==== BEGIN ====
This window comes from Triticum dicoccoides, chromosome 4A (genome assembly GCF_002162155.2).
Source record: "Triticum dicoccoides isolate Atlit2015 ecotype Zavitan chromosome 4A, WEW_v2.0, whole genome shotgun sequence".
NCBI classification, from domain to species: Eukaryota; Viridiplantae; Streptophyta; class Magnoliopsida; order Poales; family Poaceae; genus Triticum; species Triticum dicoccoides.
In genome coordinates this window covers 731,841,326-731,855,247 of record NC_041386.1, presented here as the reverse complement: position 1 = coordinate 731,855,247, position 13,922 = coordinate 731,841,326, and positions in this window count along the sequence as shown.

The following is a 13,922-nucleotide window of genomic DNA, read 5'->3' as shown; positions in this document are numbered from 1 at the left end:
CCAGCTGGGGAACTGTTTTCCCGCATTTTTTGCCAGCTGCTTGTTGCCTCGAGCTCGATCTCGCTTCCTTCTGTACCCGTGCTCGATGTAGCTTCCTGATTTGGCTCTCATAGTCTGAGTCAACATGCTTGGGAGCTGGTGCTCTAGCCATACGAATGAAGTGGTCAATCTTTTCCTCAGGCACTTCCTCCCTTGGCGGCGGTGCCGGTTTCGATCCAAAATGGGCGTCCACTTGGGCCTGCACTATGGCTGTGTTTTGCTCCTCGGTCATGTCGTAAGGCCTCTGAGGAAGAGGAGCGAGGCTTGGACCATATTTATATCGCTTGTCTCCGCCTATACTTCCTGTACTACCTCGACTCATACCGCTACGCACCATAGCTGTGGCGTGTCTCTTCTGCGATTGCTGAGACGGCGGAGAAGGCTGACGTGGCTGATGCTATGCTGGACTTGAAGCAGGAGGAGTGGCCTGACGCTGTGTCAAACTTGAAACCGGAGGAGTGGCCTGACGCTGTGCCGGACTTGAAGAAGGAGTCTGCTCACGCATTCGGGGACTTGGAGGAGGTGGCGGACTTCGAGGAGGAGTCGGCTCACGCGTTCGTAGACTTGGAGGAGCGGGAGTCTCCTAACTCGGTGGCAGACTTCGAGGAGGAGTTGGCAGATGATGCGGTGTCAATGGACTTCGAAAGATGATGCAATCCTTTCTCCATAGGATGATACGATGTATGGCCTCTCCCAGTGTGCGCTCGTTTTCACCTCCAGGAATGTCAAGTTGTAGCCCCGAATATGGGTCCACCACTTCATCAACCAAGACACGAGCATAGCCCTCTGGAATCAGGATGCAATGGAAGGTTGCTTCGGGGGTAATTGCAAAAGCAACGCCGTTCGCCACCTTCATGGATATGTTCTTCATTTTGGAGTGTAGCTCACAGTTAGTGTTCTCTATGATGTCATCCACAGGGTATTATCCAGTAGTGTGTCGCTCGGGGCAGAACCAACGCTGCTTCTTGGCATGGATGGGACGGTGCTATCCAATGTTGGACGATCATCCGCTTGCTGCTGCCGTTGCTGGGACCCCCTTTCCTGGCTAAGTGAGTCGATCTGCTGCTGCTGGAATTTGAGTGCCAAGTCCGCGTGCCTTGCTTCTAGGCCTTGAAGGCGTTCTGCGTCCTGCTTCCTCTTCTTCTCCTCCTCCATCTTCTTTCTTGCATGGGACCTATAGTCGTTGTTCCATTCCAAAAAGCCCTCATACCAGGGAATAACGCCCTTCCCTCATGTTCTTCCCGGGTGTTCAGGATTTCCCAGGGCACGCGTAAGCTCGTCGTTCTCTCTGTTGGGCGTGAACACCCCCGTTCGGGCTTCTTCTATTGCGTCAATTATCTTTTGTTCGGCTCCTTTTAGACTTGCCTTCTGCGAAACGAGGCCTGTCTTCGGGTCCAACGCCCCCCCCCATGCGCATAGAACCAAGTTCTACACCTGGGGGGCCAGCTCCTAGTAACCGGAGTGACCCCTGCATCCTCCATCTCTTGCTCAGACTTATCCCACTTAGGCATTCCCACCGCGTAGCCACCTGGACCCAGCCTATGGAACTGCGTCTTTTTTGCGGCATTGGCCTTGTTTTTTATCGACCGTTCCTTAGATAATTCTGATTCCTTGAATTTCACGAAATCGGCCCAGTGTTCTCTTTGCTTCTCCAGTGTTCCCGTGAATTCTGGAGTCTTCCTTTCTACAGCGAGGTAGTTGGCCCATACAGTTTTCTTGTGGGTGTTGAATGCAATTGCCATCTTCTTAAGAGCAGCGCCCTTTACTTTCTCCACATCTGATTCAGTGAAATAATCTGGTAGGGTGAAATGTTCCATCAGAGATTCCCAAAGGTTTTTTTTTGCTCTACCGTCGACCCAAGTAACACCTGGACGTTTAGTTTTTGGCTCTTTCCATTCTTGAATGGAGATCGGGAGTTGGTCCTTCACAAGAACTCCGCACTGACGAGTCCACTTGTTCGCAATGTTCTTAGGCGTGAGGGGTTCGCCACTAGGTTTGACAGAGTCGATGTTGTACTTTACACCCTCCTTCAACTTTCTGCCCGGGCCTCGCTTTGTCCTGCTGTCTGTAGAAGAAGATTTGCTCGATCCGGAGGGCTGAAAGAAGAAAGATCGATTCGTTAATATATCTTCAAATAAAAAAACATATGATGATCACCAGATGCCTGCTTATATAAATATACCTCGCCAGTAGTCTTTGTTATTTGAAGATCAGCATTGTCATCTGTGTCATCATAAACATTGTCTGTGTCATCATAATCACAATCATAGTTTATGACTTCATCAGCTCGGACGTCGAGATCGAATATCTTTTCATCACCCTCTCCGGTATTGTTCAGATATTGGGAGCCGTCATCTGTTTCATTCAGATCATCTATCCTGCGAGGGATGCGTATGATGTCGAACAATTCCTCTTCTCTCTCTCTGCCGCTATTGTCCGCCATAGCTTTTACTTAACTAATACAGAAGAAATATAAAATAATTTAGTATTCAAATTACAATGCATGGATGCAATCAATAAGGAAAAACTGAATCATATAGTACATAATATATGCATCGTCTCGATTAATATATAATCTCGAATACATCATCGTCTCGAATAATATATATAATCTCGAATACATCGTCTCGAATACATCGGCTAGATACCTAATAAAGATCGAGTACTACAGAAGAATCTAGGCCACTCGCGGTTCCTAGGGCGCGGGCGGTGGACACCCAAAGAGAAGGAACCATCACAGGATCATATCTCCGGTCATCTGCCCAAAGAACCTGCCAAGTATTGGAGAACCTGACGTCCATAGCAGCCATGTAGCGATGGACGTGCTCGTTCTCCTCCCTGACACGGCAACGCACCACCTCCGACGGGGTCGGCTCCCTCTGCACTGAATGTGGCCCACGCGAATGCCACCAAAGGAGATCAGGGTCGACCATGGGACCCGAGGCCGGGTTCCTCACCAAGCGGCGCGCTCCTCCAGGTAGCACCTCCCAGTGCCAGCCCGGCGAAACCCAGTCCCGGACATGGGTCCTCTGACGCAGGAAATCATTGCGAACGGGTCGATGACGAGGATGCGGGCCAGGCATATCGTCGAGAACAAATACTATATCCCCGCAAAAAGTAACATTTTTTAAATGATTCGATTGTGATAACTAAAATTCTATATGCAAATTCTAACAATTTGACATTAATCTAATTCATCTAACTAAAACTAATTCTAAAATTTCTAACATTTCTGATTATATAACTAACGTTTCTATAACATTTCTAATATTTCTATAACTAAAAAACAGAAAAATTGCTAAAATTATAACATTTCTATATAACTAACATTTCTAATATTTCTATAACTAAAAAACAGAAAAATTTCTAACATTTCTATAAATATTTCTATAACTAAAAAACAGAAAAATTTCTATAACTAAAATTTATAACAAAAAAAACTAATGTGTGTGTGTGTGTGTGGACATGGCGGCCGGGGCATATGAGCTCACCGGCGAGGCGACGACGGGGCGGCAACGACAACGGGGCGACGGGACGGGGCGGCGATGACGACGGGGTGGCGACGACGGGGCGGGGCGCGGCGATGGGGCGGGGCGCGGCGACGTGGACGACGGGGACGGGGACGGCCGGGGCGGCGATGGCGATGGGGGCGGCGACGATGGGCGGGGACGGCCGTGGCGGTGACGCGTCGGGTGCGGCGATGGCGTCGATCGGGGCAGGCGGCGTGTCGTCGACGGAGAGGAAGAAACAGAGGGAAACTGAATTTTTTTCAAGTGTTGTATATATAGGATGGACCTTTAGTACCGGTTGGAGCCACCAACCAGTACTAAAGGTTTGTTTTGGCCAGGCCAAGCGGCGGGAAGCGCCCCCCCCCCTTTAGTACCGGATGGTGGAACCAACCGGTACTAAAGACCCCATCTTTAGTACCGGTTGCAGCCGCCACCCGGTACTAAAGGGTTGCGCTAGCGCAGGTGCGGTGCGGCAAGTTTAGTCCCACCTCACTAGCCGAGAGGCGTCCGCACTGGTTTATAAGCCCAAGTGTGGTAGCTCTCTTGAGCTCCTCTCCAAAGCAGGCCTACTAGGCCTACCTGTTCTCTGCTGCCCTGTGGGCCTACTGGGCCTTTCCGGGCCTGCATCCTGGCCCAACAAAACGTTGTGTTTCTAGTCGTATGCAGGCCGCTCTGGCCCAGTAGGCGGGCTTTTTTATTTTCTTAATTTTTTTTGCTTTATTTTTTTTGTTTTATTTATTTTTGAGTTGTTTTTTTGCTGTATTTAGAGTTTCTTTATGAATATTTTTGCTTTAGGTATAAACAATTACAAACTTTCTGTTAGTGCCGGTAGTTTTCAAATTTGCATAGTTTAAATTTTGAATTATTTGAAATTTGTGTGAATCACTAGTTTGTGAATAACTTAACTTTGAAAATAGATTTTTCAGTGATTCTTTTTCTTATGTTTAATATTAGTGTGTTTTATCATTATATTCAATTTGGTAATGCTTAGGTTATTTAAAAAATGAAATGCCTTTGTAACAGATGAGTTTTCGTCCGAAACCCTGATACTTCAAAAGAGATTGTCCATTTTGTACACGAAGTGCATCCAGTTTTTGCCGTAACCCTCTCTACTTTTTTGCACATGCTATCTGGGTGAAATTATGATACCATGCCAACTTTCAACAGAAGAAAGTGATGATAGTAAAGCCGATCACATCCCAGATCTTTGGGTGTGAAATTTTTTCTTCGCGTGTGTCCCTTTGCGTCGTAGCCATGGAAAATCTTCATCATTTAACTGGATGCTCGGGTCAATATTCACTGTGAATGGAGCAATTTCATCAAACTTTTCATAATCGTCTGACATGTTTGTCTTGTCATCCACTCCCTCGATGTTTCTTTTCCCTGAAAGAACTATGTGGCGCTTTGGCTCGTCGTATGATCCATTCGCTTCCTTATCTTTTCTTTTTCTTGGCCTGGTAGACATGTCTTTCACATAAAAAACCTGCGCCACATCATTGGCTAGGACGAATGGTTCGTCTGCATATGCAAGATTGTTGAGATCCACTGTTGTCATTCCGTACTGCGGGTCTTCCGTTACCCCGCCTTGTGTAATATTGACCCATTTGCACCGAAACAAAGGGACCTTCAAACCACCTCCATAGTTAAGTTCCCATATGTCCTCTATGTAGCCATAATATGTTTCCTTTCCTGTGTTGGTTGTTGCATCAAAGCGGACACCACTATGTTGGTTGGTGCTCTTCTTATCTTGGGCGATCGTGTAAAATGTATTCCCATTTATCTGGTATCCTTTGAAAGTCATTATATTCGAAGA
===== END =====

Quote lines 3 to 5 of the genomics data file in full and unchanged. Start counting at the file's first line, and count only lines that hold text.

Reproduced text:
NCBI classification, from domain to species: Eukaryota; Viridiplantae; Streptophyta; class Magnoliopsida; order Poales; family Poaceae; genus Triticum; species Triticum dicoccoides.
In genome coordinates this window covers 731,841,326-731,855,247 of record NC_041386.1, presented here as the reverse complement: position 1 = coordinate 731,855,247, position 13,922 = coordinate 731,841,326, and positions in this window count along the sequence as shown.

The following is a 13,922-nucleotide window of genomic DNA, read 5'->3' as shown; positions in this document are numbered from 1 at the left end: